35. Grunge has a history of selling false SENSATIONALISM to gullible people, their videos are designed to entertain frightened, ignorant people about subjects they have little to no understanding. Grunge is distorting facts to sell the same ridiculous gossip sold by Nader’s first book. I’ll only discuss the Corvair here. Ralph Nader sold a purposely sensationally scary book “Unsafe at any Speed “to frighten gullible people – he sold a lot of books telling/selling a complete fabrication about the Corvair. But! No court, or engineer, ever agreed with Nader’s supposition – 100 court-cases were dismissed for lack of evidence!

    The Corvair had exactly the same suspension as the Volkswagen Beetle. While the Beetle is considered a great car, the first Corvair, according Nader, was and is “UNSAFE AT ANY SPEED.” Nader’s unfounded “facts”, are absolute lies. Honest people will NOT perpetuate Nader’s lie to make money.

  36. Back in 2016 I was driving my 2014 Prius C when some guy ran the red light and plowed into me. He was driving a Ford F-150 and totaled my Prius. Eleven air bags deployed and I walked away without a scratch. It was my third Toyota and the only cars I'd buy except for Civic. Toyota and Honda know how to build cars.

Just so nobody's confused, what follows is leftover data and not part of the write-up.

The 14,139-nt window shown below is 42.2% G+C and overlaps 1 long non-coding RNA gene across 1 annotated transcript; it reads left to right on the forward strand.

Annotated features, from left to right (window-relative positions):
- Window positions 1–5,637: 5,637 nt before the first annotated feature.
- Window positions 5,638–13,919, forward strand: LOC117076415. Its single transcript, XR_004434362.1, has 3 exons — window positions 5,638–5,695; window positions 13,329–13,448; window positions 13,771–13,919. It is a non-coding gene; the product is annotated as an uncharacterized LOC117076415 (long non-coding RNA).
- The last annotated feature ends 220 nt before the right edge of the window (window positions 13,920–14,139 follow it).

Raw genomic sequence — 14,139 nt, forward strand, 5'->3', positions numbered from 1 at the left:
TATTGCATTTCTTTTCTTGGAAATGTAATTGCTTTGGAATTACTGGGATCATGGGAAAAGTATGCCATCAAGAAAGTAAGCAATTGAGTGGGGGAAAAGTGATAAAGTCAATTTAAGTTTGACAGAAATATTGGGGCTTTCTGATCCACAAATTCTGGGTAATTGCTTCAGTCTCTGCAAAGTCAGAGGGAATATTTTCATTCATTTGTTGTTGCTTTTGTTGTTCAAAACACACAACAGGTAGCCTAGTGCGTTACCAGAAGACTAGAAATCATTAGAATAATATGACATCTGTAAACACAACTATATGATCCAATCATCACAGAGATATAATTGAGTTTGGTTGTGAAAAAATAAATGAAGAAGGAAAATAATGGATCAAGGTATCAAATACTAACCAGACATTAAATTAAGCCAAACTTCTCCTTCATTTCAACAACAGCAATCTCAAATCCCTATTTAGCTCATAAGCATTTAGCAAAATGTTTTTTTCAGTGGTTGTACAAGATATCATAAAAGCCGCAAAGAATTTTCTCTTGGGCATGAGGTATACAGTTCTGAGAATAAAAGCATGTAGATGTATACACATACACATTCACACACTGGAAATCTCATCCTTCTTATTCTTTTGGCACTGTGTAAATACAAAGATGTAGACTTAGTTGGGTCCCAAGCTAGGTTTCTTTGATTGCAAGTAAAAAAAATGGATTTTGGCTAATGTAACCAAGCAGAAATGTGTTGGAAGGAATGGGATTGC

37. Fiat = Fix It Again Tony
    Ford = Found On Road Dead
    Ford = Fix Or Repair Daily
    Ford = Fucker Only Runs Downhill

  38. This video it's so confusing does not make sense in some cases like the Yugo. I was waiting for 73 Jaguar all kinds of electrical problems with the car. How about the Pacer? How about the gremlin? How about the trabant? The Morris Marina? Porsche Carrera? Those would be some of the cars I would think are unsafe. There are so many recalls on some of these cars. Some of these cars on this list are collectors items and they have car clubs dedicated to these.
    And yes I am a car snob, I have restored4 cars. The Model T in a model are not that hard to drive I'm sorry